UFU poultry expert: Highly potent bird flu likely to be an annual danger for NI

A senior Ulster Farmers’ Union figure fears that the particularly-potent strain of bird flu now spreading through the Province could become an annual threat to the poultry industry.

Wednesday, 8th December 2021, 7:30 am
Updated Wednesday, 8th December 2021, 10:34 am
David McClure said that the infection is ‘probably the single biggest concern to the industry’ in Northern Ireland
David McClure said that the infection is ‘probably the single biggest concern to the industry’ in Northern Ireland

David McClure, the UFU’s poultry policy officer, was speaking to the News Letter after reports of wild birds behaving strangely and dropping dead in parks across Northern Ireland.

The strain of bird flu which is causing major concern for farmers is called H5N1.

Sign up to our daily newsletter

The i newsletter cut through the noise

This was first confirmed in Monaghan, near the Armagh border, on December 3.

As of December 5 it had been confirmed in wild birds at The Waterworks and the Harbour Estate, both in north Belfast, and Monlough Lake near Carryduff.

As of Tuesday morning, two premises – one in Aughnacloy, Co Tyrone, one in Broughshane, Co Antrim – had officially tested positive after earlier suspected outbreaks.

Mr McClure urged all fowl owners to register their animals with the authorities and apply tight biosecurity measures, saying that this is not the first time such a virulent “high-pathogen” brand of avian flu has reached Northern Ireland.

“It does point towards that this is going to be a seasonal concern, moving forward,” he said.

“I’d say they [farmers] are very worried. They can do their best, but there’s so much we don’t know about this – we don’t know if our best will be good enough.

“It’s probably the single biggest concern to the industry at this minute in time.”

He added: “Last winter saw the first incursion of high-path strains within Northern Ireland. This is another high-path strain.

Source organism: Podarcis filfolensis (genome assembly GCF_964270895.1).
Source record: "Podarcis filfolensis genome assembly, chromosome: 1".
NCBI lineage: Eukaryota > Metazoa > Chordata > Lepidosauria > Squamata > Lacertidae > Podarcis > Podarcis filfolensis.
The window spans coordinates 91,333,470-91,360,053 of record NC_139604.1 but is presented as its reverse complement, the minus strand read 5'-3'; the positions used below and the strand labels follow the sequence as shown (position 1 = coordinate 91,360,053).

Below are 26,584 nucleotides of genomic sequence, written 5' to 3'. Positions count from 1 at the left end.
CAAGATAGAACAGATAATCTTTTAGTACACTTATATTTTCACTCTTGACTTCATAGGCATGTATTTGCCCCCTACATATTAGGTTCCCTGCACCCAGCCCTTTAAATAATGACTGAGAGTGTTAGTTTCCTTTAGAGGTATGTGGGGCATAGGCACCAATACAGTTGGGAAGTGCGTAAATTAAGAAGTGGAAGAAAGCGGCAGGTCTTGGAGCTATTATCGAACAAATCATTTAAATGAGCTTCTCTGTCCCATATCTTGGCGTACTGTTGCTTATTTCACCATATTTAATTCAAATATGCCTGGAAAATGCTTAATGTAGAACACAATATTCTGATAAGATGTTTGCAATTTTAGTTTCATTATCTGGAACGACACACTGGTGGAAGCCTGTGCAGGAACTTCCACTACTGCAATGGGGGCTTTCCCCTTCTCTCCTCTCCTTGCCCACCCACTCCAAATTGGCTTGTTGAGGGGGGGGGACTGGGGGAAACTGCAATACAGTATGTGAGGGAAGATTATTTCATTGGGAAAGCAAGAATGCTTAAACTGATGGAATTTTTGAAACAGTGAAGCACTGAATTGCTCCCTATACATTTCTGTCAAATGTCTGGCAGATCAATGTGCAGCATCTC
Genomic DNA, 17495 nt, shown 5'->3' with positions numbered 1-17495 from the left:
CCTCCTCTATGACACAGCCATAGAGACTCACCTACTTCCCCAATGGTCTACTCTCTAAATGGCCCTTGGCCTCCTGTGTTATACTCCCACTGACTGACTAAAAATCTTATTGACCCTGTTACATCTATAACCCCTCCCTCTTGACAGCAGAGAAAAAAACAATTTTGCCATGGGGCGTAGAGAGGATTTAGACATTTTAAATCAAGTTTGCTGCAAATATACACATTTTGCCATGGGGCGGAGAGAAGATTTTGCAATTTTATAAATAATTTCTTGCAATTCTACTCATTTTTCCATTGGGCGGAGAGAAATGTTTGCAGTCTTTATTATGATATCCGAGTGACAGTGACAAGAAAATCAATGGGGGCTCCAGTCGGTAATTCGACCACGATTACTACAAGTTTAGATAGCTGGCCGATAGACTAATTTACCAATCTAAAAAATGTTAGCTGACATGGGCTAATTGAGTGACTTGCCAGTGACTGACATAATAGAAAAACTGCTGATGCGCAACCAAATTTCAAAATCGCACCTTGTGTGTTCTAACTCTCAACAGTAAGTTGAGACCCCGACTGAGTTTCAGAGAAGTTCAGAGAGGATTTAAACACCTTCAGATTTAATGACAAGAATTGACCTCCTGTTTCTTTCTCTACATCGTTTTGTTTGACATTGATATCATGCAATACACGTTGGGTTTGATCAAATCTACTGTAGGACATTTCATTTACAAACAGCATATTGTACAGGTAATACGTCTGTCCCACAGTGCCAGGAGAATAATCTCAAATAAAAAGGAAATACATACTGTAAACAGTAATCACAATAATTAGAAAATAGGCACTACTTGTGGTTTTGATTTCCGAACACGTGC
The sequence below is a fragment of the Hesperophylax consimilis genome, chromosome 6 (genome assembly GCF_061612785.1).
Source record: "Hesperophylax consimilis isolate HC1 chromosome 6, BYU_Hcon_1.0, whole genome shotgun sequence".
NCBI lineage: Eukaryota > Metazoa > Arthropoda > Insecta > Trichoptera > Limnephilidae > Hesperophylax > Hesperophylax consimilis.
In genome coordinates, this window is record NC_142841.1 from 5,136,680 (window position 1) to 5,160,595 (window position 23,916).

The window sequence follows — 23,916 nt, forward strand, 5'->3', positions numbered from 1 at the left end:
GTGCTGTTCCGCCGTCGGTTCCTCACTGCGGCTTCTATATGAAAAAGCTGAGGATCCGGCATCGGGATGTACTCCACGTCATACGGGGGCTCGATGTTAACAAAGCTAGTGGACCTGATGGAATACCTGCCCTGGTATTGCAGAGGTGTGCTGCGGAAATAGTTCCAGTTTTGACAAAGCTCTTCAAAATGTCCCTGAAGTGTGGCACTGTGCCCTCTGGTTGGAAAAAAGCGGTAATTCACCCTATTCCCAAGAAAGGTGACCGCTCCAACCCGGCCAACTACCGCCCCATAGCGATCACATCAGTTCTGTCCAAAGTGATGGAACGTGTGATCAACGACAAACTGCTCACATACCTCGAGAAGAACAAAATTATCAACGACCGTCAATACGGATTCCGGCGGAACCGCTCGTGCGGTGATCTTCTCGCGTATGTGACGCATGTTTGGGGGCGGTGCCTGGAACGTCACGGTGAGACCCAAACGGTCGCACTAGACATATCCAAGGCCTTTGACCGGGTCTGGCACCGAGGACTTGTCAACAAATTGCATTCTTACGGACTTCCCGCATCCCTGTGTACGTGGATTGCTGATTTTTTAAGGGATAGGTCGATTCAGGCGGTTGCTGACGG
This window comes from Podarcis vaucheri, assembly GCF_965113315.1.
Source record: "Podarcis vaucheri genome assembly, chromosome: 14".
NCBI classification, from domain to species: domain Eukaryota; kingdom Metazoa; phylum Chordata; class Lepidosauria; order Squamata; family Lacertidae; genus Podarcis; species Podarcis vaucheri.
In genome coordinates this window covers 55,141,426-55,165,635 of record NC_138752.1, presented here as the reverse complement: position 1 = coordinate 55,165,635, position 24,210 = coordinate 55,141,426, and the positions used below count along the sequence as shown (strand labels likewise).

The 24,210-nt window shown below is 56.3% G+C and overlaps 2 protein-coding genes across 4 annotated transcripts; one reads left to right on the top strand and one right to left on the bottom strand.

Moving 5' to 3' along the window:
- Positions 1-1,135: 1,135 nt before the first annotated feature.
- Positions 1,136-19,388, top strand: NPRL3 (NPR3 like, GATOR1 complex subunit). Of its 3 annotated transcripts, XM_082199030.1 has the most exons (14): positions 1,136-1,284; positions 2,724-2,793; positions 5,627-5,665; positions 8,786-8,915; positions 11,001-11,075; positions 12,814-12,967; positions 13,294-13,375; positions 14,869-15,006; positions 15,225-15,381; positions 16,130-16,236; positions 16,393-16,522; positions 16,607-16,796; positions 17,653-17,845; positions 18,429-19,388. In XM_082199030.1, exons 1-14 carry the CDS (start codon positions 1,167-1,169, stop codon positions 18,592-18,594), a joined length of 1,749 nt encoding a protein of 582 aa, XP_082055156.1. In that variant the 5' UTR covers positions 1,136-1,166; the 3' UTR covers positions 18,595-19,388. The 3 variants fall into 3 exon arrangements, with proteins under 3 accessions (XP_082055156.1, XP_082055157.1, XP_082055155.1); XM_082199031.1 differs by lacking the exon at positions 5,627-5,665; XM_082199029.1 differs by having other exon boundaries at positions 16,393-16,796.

“Why would the migratory birds bring it two years in a row, and then decide never to bring it again for 10 years?

“If I was a betting man, I don’t think I’d be betting that is going to happen.

“It’s probably going to be a feature of our industry.”

He added: “I’m not sure where the strain came from this year, but last year the migratory path came from as far away as Kazakhstan.

“It’s hard to believe some things move as far away as that to here.

“How can you control that? You can’t put a sign up in the Irish Sea to say: ‘Tell you what, you can’t come in here’.

“That’s your main transmission of the disease – the movement of migratory birds.”

As a rough guesstimate, he imagines there are perhaps six million or so poultry birds alive in Northern Ireland at any one time.

All it takes for bird flu to infect an entire farm is for someone to stand in a single wild bird dropping, then traipse it into a coop.

And if an animal falls sick, that triggers an automatic cull of the entire flock.

Whilst the Department for Agriculture, the Environment, and Rural Affairs will compensate a farmer for the value of the dead birds, such an infection will put the building out of action for months whilst it is being disinfected – costing valuable time and effort, which farmers have no similar entitlement to recoup.

For more news and opinion, return to the News Letter’s homepage >>> here <<<

——— ———

A message from the Editor:

Thank you for reading this story on our website. While I have your attention, I also have an important request to make of you.

With the coronavirus lockdowns having had a major impact on many of our advertisers — and consequently the revenue we receive — we are more reliant than ever on you taking out a digital subscription.

Subscribe to newsletter.co.uk and enjoy unlimited access to the best Northern Ireland and UK news and information online and on our app. With a digital subscription, you can read more than 5 articles, see fewer ads, enjoy faster load times, and get access to exclusive newsletters and content.

Visit

now to sign up.

Our journalism costs money and we rely on advertising, print and digital revenues to help to support them. By supporting us, we are able to support you in providing trusted, fact-checked content for this website.

Ben Lowry, Editor